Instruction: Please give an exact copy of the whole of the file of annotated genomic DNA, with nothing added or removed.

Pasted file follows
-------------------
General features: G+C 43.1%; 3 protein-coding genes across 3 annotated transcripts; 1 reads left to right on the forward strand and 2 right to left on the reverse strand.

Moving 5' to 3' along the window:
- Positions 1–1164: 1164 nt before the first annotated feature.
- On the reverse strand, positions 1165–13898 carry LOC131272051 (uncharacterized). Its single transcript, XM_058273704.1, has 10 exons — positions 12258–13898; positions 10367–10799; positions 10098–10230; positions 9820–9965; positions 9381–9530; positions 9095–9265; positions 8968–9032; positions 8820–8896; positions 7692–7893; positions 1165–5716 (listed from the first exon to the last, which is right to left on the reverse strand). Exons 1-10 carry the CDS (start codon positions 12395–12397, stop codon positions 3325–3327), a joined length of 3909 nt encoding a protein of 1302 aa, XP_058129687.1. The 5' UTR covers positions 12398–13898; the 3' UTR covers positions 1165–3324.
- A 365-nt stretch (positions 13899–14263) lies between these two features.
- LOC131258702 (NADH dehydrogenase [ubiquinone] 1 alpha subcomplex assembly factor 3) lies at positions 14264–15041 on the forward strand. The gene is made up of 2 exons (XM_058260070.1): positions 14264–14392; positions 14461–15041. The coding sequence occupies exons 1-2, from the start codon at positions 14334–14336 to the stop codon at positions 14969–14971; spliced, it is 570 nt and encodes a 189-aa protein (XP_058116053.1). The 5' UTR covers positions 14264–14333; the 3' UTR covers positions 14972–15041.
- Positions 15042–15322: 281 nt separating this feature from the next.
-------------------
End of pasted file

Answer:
General features: G+C 43.1%; 3 protein-coding genes across 3 annotated transcripts; 1 reads left to right on the forward strand and 2 right to left on the reverse strand.

Moving 5' to 3' along the window:
- Positions 1–1164: 1164 nt before the first annotated feature.
- On the reverse strand, positions 1165–13898 carry LOC131272051 (uncharacterized). Its single transcript, XM_058273704.1, has 10 exons — positions 12258–13898; positions 10367–10799; positions 10098–10230; positions 9820–9965; positions 9381–9530; positions 9095–9265; positions 8968–9032; positions 8820–8896; positions 7692–7893; positions 1165–5716 (listed from the first exon to the last, which is right to left on the reverse strand). Exons 1-10 carry the CDS (start codon positions 12395–12397, stop codon positions 3325–3327), a joined length of 3909 nt encoding a protein of 1302 aa, XP_058129687.1. The 5' UTR covers positions 12398–13898; the 3' UTR covers positions 1165–3324.
- A 365-nt stretch (positions 13899–14263) lies between these two features.
- LOC131258702 (NADH dehydrogenase [ubiquinone] 1 alpha subcomplex assembly factor 3) lies at positions 14264–15041 on the forward strand. The gene is made up of 2 exons (XM_058260070.1): positions 14264–14392; positions 14461–15041. The coding sequence occupies exons 1-2, from the start codon at positions 14334–14336 to the stop codon at positions 14969–14971; spliced, it is 570 nt and encodes a 189-aa protein (XP_058116053.1). The 5' UTR covers positions 14264–14333; the 3' UTR covers positions 14972–15041.
- Positions 15042–15322: 281 nt separating this feature from the next.